One could consider a:
Contax N Carl Zeiss Makro-Sonnar T 100mm F1.2 modified by http://en.conurus.com/ to work in AF with Canon EF Mount. You have the best of both worlds: AF and 1:1 Macro and some might say a more recent technology.
I am still getting use to it. The colors are more life like and not oversaturated. Did I mention sharpness far and beyond what I was expecting?
The results are better than the Canon 180mm and the 100mm and surpasses the Nikon 105mm. Yes, I did own these lens. In Macro, I use the Canon Angle Viewer since the DOF is razor thin.
You can find one on eBay and have it converted or purchase one for about 1500$. You can still have it serviced by Contax Japan.
You can read a review here: http://www.pebbleplace.com/Personal/Contax_100N_Makro.html
Sorry, my intentions are not to divert the conversation but rather attract your attention to an alternative...
Thanks for this information. It seems like Bernard has already found his own personal Heaven and received the info he was looking for, so your diversion of topic is a welcome adjunct to the main topic. I think, as always, it boils down to the right tool for the right job. It sounds like Bernard found the perfect lens for his purposes. I did not mean to hijack this thread either, but to point out some useful information whereby some might come to realize that the Zeiss 100 macro, while considered the absolute cream of the crop in many ways, was not
the perfect macro lens for certain macro functions.
As you mentioned, and I mentioned previously, the older Contax version is actually the all-around better lens, but what you just taught me was that it was AF too (I did not know this!), and that it might still be available second-hand. For documentation purposes, an AF lens on a 100 mm macro is as essential as true 1:1 magnification. One of my interests is obtaining photographic documentation of butterfly species in my area, and reporting my findings to www.ButterfliesAndMoths.org
, who base much of there "range map" knowledge of butterfly geography on the submissions of registered contributors, who keep an eye (and a camera) out to record any new species they see. So while a manual focus lens of the rare quality of the Zeiss may be great for a photographer with a tripod, who has all the time in the world to compose the perfect shot, such manual efforts not only can mean a rare opportunity can be lost in the field, but that the very manual rotation of the lens creates extra movement that itself can scare-away specimens. In fact, renowned lepidopterist (butterfly expert) Dr. Jeffrey Glassberg has this to say about the perfect equipment for butterfly photography:"(Dr. Glassberg) strongly recommends chosing a camera body that has automatic focusing and automatic shutter speed and aperture setting programs ... with manual focus/settings the requirement that your other hand must turn the barrel of the lens to focus it increases the chances of the butterfly detecting the movement and flying off ... to get consistently good shots you should use a 100mm macro lens. Make sure that you are getting a true macro lens, one that at closest range results in a life-size (1:1) image. Many lenses listed as 'macro' lenses ... do not have this feature. Without a true macro lens the butterflies will generally look small in your pictures; with such a lens the butterflies will fill the frame."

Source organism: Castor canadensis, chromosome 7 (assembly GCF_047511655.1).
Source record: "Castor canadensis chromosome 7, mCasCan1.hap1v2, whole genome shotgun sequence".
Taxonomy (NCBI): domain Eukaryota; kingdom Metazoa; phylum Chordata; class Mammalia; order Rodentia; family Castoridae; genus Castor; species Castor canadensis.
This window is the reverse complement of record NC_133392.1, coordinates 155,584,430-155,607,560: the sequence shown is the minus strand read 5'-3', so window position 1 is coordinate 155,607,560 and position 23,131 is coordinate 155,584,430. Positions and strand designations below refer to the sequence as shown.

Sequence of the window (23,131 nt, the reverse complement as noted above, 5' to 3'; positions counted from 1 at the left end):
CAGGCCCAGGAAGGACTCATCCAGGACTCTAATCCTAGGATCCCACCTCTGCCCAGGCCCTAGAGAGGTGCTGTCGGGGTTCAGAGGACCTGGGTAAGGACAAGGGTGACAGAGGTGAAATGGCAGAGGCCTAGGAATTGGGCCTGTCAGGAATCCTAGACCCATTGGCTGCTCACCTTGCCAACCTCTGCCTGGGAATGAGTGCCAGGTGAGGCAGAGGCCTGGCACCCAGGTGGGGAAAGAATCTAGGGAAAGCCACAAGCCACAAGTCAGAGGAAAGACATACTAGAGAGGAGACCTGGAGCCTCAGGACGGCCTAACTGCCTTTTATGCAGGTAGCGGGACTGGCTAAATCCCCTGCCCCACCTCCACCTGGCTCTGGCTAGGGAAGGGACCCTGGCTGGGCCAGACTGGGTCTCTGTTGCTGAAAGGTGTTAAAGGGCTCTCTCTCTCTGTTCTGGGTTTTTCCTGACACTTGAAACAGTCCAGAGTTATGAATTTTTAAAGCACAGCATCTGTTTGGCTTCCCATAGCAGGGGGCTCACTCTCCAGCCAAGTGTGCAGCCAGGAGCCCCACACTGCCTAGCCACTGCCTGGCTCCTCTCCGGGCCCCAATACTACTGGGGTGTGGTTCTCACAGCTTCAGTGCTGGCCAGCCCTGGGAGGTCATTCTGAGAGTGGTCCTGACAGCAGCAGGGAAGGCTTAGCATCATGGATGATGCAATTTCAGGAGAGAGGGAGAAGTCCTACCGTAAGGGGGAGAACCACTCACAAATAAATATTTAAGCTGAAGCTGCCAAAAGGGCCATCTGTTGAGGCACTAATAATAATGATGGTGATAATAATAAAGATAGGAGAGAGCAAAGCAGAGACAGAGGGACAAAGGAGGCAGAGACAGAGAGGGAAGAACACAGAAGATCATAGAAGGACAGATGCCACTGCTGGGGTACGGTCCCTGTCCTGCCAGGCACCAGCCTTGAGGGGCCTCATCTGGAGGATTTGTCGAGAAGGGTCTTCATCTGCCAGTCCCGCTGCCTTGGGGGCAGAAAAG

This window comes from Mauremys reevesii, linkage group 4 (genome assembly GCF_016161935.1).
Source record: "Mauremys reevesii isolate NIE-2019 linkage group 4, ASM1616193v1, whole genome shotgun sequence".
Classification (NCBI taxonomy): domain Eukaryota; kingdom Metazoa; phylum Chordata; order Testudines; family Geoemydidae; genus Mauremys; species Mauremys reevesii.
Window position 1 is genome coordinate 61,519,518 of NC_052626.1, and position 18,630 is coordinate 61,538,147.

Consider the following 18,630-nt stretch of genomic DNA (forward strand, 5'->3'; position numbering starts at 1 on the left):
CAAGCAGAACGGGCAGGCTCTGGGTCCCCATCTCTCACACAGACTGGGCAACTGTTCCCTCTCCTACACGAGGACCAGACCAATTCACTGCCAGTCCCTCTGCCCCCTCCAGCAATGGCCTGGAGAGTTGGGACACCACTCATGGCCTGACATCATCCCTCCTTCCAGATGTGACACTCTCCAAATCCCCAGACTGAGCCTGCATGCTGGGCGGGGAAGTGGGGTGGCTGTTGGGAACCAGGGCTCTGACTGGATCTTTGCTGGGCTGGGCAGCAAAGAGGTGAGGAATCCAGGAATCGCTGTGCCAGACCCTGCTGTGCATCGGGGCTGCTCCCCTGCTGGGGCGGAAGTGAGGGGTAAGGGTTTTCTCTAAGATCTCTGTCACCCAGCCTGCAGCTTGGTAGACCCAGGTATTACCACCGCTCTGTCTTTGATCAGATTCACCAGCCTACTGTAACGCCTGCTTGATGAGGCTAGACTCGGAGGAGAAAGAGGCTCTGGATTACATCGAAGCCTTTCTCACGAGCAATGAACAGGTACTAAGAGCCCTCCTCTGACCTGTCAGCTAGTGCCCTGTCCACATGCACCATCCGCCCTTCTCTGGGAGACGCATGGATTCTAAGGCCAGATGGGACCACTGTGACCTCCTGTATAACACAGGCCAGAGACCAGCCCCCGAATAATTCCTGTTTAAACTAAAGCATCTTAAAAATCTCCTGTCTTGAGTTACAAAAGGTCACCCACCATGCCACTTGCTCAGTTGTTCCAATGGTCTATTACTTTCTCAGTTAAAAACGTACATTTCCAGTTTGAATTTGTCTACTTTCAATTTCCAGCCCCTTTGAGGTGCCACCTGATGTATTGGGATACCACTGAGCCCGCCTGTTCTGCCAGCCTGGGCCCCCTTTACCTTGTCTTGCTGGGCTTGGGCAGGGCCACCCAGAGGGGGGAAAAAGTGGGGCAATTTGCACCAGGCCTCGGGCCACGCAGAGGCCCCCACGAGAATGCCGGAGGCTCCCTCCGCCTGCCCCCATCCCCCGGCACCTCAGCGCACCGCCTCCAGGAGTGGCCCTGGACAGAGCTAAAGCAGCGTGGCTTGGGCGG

Dr. Glassberg is author to the well-known "Butterflies Through Binoculars"
3-book series, where he has photographed every species of butterfly in North America, and probably has more field experience doing so than any photographer on earth. The point of this digression is, although the Zeiss' stellar optics may be perfect for the photographer who has all the time in the world to sit there and tinker with his camera to get it perfect, it's fully-manual requirements cause a time-robbing delay in getting crucial nature shots at all, on top of which the very action of moving and rotating the lens is itself a threat to scaring-off the subject.
Thus while the Zeiss may be an unsurpassed tool for one man's job, it is a cumbersome and and inappropriate tool for another's job (both in its lack of AF as well as in its not offering true 1:1). What good is the extra resolution of a lens if you miss the shot altogether—or, even if you get the shot, if it's not a truly close 1:1 capture?
Many of the readers may not care about these matters, for 'their' purposes, and that is great. But I know when I
was researching 100mm macros for my
purposes, that these lacking features in the Zeiss were MAJOR drawbacks to its usefulness in the field, and so for those viewers who also might not have been aware of these particular limitations to the Zeiss, I posted these limitations on this thread, that were also considered major limitations by SLRLensReview.
So thank you for posting that link, Pratic. I did not really take the idea of getting an older lens all that seriously, but the fact that not only is the elder Contax version a true 1:1—but that it is also an AF—is wonderful to hear. I think somewhere down the road I will try to acquire this lens for myself, as it truly does appear to be the best of all possible worlds: resolution, AF, and true 1:1 macro.